‘If normal use of bandwidth (this refers to employee use of social media) is slowing (your) network to a crawl, get more bandwidth.’ Just go to your finance guys and ask them to approve an increase in your budget, to purchase bandwidth to allow your employees to update their Facebook statii. That’s bound to work. Job done

Jeremy, please allow me to introduce you to the notion of “making a business case.” This concept involves demonstrating that the investment will produce results that exceed the cost.

All of this is hopelessly Utopian – the ideals of an imaginary world where everyone is nice, contented, loyal and trustworthy. Well, here’s the wake-up call. They’re not, and you need to bear that in mind when thinking about social media use in the workplace.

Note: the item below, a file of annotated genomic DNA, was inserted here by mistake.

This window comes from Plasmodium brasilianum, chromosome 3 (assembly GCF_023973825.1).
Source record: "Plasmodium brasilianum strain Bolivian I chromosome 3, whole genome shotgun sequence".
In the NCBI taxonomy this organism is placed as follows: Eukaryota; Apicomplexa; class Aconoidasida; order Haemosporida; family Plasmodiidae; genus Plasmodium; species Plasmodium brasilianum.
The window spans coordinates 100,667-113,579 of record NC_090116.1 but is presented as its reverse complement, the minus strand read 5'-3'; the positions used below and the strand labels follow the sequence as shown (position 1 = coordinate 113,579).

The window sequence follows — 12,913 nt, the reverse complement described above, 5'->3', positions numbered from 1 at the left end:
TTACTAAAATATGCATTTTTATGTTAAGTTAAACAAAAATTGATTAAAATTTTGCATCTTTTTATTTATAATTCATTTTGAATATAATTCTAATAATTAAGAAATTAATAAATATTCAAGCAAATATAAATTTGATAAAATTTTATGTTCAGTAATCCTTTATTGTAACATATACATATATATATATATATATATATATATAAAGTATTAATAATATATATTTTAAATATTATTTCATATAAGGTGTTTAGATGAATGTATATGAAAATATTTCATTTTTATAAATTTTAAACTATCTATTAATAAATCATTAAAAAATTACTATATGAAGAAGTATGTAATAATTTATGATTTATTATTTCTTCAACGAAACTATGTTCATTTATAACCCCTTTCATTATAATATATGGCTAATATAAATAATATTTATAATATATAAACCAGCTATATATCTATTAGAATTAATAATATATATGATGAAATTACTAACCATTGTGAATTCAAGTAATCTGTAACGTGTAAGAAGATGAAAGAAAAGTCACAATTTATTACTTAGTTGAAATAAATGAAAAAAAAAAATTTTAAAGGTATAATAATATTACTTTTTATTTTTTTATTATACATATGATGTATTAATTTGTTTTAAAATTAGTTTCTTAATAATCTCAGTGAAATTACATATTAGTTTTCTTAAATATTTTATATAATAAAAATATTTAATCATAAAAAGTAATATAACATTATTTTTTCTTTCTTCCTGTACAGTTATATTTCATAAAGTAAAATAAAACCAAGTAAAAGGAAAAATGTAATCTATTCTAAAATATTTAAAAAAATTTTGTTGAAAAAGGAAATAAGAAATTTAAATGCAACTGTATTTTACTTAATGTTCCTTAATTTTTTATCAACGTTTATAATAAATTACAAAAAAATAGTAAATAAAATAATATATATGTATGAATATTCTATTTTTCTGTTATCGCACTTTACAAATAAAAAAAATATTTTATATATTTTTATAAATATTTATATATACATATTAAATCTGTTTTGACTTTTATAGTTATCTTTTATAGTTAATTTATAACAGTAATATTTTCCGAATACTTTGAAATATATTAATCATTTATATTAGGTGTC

If your hiring practices result in bringing in employees who don’t embrace the preferred culture of the organization, that’s your fault. You can dismiss all this as “utopian” all you like, but companies like Cisco Systems and zappos.com seek culture fits above all else in their recruiting, and they reap the benefits. Hiring people you don’t trust is an archaic practice. If you engage in it, you have nobody but yourself to blame. To suggest that it’s simply not possible is nothing more than lazy.

Social media is wasteful and vainglorious.

First, this seems odd coming from somebody writing on his blog. But still…